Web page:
The ICO has published the first phase of draft guidance on biometric data and biometric technologies for public consultation.


The ICO set out the reasoning for publishing this draft guidance on biometric data in an Impact Assessment (here). The ICO stated in the Impact Assessment that it anticipates the use of biometric recognition systems is likely to increase significantly in the next decade. These technologies are expected to be used in sectors such as banking and finance, retail, education, and entertainment . This has been driven by several factors, including:

  • the availability of facial recognition as a cost-effective means of authentication;
  • the ease of rapidly analysing biometric data due to advances in machine learning and AI.
  • the increase in crime (both offline and online), which has driven up demand for biometrics in multi-factor authentication.

In a previous ICO Call for Evidence, feedback highlighted that the use of biometric technologies for unique identification can pose significant risks to individuals’ rights and freedoms, has the potential to cause harm (such as discrimination and loss of control over personal data), and presented a lack of clarity over the appropriate and lawful use of biometrics for recognition.

In addition, the Call for Evidence highlighted that clarification was required regarding the appropriate and lawful use of biometrics for recognition within existing guidance, including clarification regarding terminology and context specific data protection guidance.

To address these concerns, the ICO plans to publish guidance on how data protection law applies when biometric data is used in biometric recognition systems. The guidance is intended for organisations that use or are thinking about using biometric recognition technologies. The guidance will cover

  • the definition of biometric data.
  • what is considered biometric data.
  • how this data is used in biometric recognition systems, and
  • the data protection requirements that must be satisfied.

Key takeaways from the draft guidance:

  • Although the definition of biometric data is set out in the UK GDPR, the ICO guidance goes further and refers to “biometric recognition”, which is the use of biometric data for “identification” and “verification”. The use of the term biometric recognition is intended to reflect terms and definitions used in industry standards as well as the outcomes of biometrics reports. Identification refers to a one to many matching process (i.e. “who is this person?”). Verification refers to a one to one matching process (i.e. “is this person who they claim to be?”). Both of these processes require biometric data to uniquely identify someone.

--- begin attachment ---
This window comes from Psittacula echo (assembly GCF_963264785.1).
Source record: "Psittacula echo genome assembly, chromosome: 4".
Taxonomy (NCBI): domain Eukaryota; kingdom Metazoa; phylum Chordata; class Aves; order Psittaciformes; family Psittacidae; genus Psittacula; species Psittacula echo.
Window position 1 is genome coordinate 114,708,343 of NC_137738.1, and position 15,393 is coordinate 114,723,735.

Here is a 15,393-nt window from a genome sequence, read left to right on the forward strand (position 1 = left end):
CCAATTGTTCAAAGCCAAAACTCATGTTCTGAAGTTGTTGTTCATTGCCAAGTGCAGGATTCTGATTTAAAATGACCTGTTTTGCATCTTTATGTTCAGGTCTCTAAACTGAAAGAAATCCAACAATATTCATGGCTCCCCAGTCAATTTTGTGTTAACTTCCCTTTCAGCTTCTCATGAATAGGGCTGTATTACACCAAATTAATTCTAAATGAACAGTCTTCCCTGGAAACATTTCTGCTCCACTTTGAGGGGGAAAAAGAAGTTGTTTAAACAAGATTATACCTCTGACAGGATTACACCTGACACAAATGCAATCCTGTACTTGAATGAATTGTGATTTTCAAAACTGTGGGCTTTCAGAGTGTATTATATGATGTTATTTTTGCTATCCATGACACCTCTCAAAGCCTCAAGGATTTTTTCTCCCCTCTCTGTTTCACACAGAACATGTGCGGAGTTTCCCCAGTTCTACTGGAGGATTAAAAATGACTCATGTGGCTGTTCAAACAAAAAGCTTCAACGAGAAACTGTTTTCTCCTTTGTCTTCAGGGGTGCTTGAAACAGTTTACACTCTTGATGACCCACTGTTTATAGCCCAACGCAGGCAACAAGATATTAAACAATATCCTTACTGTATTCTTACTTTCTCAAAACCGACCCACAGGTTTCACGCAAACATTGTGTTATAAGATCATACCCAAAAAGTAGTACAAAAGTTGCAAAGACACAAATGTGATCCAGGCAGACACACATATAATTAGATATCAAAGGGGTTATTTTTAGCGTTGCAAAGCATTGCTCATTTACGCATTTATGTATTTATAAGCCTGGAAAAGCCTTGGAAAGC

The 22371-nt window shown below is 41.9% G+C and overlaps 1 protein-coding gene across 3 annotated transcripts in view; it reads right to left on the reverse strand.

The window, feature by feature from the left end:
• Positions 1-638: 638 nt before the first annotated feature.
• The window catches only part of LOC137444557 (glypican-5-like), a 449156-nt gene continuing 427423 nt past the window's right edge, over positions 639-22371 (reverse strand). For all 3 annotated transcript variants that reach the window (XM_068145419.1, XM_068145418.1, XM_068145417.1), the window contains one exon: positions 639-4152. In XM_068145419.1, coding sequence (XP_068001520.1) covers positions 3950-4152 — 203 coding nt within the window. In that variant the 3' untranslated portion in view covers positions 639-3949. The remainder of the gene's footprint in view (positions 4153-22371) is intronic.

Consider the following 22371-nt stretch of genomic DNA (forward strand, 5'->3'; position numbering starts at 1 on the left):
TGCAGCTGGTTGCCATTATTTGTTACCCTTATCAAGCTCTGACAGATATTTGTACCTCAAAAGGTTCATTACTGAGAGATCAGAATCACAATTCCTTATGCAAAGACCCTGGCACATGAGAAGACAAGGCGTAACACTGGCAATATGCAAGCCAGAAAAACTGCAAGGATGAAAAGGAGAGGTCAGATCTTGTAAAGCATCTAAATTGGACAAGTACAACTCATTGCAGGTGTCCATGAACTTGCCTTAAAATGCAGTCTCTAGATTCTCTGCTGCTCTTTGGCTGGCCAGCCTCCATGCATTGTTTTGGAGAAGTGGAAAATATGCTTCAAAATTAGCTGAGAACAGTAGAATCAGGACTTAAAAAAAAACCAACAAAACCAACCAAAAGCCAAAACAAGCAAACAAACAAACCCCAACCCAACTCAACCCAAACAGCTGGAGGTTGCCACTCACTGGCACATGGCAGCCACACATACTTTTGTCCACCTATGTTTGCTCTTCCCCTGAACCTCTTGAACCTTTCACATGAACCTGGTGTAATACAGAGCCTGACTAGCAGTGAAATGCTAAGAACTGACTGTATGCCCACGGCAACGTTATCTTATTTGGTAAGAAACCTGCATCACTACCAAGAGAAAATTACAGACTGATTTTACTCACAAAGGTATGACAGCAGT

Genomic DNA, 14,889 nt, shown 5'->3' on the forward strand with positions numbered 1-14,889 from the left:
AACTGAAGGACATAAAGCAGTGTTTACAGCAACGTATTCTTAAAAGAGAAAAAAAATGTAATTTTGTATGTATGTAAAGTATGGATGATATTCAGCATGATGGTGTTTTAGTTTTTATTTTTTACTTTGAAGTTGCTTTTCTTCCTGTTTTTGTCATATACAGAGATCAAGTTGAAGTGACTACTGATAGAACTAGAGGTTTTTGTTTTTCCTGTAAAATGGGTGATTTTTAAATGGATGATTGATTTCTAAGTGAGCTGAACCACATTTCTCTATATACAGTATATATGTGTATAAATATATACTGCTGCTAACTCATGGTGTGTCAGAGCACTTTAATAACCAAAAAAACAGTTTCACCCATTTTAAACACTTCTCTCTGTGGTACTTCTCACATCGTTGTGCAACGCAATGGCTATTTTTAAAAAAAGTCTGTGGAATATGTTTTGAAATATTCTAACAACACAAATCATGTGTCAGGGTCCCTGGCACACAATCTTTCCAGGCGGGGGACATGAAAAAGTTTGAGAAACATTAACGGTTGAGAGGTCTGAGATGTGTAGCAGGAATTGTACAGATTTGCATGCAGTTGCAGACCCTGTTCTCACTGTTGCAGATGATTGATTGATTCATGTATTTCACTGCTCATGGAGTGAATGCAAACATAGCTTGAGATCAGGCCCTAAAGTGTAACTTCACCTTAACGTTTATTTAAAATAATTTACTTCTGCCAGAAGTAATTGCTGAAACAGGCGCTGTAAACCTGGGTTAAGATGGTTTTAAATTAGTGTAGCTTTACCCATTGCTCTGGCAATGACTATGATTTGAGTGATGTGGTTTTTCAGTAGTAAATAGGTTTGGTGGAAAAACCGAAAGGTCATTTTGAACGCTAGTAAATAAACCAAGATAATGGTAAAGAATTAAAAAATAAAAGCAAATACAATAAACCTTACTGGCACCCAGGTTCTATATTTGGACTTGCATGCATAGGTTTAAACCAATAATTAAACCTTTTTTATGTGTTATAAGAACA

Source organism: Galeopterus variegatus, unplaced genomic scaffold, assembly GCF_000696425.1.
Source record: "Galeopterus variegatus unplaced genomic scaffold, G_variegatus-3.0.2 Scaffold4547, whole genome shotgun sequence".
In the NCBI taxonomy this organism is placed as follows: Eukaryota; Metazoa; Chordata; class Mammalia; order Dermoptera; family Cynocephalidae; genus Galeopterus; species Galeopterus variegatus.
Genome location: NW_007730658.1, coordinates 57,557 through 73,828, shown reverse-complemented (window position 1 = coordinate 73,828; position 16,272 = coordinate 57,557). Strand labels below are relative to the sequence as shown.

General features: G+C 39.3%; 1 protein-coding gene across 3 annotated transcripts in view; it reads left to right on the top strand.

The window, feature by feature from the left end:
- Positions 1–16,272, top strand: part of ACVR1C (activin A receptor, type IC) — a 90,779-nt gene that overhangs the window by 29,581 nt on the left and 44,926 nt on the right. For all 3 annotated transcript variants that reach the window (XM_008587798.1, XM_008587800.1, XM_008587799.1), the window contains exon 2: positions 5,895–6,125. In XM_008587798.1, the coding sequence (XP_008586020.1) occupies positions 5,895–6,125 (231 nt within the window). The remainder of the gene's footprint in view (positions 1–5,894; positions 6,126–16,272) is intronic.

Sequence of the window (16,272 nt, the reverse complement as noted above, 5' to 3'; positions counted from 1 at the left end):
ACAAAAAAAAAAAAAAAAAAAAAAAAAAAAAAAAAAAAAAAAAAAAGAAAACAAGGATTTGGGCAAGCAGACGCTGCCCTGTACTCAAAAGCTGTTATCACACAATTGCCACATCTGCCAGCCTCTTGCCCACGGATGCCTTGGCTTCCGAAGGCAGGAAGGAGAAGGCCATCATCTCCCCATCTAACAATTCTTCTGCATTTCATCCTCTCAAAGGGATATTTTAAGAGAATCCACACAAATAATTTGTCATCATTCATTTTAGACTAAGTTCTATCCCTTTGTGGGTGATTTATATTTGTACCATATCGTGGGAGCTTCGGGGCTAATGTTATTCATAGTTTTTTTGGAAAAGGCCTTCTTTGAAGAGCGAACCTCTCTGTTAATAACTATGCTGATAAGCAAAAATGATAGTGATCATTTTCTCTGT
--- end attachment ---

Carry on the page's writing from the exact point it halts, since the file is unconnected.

• All biometric data is not automatically special category personal data under the UK GDPR. This is because the purpose for which the biometric data is processed is important in determining whether it is special category personal data. In order for the processing of biometric data to be special category personal data, it must be processed for the purpose of “uniquely identifying a natural person”. The draft guidance clarifies that to uniquely identify someone using biometric data, this involves: (a) collecting personal data relating to someone’s characteristics and processing it in a certain way, such as creating a biometric template; and (b) comparing that data with other biometric data that you hold to identify a match.
  • The ICO’s position is that explicit consent is likely to be the legal basis most organisations would need to rely on in practice to process special category biometric data for biometric recognition. While other legal bases may apply, a case by case analysis would be required. The draft guidance also covers other justifications such as research and the prevention and detection of unlawful acts.
  • Before adopting a biometric recognition system, a data controller/processor must follow a data protection by design approach and undertake a Data Protection Impact Assessment (DPIA).
  • In relation to security measures, the draft guidance expressly states that organisations “must also encrypt any biometric data that you use”, as well as conducting “regular testing and reviews of your security measures to ensure they remain effective”.

Next steps:

The first phase of the consultation on the guidance is open for public consultation until Friday 20 October 2023.

The ICO’s second phase of the consultation and guidance will address biometric classification and data protection, which will include a call for evidence early in 2024.


Vin leads our London Data Privacy practice and is also a member of our Global Privacy & Security Leadership team bringing his vast experience in this specialist area for over 22 years, advising clients from various data-rich sectors including retail, financial services/fin-tech, life sciences, healthcare, proptech and technology platforms.


Ben advises clients in a wide range of industry sectors, focusing in particular on data protection compliance, including healthcare, financial services, adtech, video games, consumer and business-to-business organisations. Ben regularly assists clients with global data protection compliance projects and assessments as well as specific data protection challenges such as international transfers and data security breaches. Ben is also regularly involved in drafting and negotiating data protection clauses in agreements for various clients in a wide range of industry sectors. Ben also regularly advises clients on electronic direct marketing and cookies.


Chiemeka works as a privacy specialist in Baker McKenzie's Intellectual Property & Technology Practice Group and is based in the firm's London office. He is a Nigerian-qualified lawyer who focuses in data protection, privacy, and technology transactions.